“To classify,” write Geoffrey Bowker and Susan Star, “is human.” There can be no doubt that classification sits at the heart of almost any form of knowledge production—arguably even thought itself. But what diversity hides under such atruism? This course will explore a set of exemplary fields in order to track genealogies and discontinuities in classificatory. We will begin with two philosophers, Aristotle and Kant, who stand as respective avatars of ancient and modern categorical thought. We will then proceed to sites where classification has flourished: the biological sciences which sought to capture the diversity of the living world; the social sciences—notably anthropology—which challenged the universality of Western cultural categories; and statistics or data science, which seek to understand numerical aggregates as categories. We will conclude by reflecting on the present explosion of digital techniques of classification, from social media algorithms to artificial intelligence, which structure more and more of our lives, often without human oversight. In this sense, classification is perhaps nonhuman as well. Moving between history, epistemology, and practice, this course will furnish students with a rich set of classificatory ideas that they can bring to their own research and disciplinary communities. Above all, it will ask students to account for both the construction and effects of categories, which are too often taken to be a neutral substrate of knowledge or conversely a means of imposing discipline on the wild diversity of the world.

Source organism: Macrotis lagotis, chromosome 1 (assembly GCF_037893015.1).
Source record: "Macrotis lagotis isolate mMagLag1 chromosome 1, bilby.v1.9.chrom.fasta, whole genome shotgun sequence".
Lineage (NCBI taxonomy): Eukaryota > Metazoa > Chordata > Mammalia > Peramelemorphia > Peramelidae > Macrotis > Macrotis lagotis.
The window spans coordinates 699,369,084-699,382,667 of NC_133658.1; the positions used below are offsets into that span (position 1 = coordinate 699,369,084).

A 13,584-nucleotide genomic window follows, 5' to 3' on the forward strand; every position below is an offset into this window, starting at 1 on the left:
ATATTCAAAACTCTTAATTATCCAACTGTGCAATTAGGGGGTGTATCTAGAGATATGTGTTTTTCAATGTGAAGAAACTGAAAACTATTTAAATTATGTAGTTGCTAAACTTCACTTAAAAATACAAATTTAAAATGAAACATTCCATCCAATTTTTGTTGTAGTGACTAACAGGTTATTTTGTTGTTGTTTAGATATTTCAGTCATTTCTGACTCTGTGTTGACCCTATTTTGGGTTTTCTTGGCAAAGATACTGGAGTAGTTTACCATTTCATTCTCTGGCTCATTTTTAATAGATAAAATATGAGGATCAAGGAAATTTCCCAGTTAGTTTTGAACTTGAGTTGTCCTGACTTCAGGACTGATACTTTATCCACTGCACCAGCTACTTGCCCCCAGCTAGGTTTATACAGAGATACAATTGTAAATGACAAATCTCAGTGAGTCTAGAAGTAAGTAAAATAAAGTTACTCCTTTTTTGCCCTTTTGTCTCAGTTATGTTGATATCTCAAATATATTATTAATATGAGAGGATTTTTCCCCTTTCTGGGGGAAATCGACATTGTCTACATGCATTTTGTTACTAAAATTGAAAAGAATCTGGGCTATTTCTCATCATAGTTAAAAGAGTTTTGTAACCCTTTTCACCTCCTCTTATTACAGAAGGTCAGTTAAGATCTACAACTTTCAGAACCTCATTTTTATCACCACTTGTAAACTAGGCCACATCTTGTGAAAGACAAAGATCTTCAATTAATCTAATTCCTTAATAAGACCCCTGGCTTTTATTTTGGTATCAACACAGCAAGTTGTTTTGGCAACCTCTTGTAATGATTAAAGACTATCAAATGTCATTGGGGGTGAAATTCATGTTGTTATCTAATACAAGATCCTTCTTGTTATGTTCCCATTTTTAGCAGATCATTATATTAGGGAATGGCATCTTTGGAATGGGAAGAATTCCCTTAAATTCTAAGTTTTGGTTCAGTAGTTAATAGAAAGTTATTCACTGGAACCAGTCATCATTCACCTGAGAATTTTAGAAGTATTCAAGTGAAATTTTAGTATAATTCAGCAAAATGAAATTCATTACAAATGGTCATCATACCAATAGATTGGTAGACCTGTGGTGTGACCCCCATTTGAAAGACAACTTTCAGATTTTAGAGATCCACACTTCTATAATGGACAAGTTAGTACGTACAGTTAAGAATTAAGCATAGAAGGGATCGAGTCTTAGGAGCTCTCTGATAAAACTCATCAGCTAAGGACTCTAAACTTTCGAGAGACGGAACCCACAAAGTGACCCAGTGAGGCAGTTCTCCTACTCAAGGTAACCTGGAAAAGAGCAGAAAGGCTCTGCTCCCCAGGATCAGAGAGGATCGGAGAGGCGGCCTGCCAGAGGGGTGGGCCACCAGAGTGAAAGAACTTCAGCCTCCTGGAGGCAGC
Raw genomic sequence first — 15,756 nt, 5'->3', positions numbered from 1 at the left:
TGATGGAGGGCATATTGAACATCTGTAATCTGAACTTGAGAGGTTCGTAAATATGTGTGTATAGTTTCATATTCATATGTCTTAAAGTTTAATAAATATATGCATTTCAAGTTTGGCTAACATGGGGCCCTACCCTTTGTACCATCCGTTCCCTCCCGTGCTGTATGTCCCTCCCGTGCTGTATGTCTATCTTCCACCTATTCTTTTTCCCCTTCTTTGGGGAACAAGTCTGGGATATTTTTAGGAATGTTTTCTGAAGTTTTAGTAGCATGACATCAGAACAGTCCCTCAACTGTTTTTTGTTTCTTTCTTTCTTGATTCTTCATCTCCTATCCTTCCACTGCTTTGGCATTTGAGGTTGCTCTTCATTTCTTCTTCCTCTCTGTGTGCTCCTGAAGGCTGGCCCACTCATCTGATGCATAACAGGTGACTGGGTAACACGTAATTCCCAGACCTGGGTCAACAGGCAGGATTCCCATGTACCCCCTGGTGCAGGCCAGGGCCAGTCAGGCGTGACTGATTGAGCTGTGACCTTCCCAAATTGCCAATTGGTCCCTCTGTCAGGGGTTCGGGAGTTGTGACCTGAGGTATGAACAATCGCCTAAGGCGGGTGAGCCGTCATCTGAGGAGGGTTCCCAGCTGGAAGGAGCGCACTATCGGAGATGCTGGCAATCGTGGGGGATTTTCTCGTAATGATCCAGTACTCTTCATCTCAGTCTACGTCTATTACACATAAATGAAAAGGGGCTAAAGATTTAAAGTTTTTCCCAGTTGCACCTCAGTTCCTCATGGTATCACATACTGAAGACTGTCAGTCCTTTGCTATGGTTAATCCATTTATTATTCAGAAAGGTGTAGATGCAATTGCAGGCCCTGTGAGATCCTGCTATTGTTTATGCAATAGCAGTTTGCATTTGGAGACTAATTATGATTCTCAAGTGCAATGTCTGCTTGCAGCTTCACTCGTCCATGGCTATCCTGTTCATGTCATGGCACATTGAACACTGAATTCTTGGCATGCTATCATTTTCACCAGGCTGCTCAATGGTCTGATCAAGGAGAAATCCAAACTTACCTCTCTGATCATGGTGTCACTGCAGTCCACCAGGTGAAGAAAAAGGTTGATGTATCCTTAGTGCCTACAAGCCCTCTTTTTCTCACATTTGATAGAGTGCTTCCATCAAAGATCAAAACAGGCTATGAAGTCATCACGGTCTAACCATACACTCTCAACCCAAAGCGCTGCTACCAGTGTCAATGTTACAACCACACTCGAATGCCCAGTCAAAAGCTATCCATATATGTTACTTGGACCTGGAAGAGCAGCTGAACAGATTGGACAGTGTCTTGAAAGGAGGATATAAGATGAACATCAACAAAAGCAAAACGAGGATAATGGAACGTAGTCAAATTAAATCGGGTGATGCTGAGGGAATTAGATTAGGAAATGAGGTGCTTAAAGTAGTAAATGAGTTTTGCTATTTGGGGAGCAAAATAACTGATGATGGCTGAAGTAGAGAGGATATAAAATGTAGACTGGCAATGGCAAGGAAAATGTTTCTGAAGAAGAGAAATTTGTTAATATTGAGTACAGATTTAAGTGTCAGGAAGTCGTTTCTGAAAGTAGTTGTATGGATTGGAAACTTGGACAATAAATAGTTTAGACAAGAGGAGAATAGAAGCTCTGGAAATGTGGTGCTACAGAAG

KNOW 24341: Topics in Medical Anthropology: Decolonizing Global Health
Over the past two decades, the field of “global health” has become the dominant narrative and organizing logic for interventions into health and well-being worldwide. This seminar will review theoretical positions and debates in medical anthropology, focusing on the decolonizing global health movement. Divergent historical legacies of colonialism and racism, institutionalized forms of structural violence, and modern-day extractive capitalism have resulted in stark global inequities, which currently stand at shockingly unprecedented levels. This seminar offers a critical lens to rethink contemporary global health’s logic and practice by considering other histories and political formations, experiences, and knowledge production systems. This seminar opens up a space for generative dialogue on the future directions of what constitutes health, equity, and aid, and whether social justice is or should be the new imperative for action.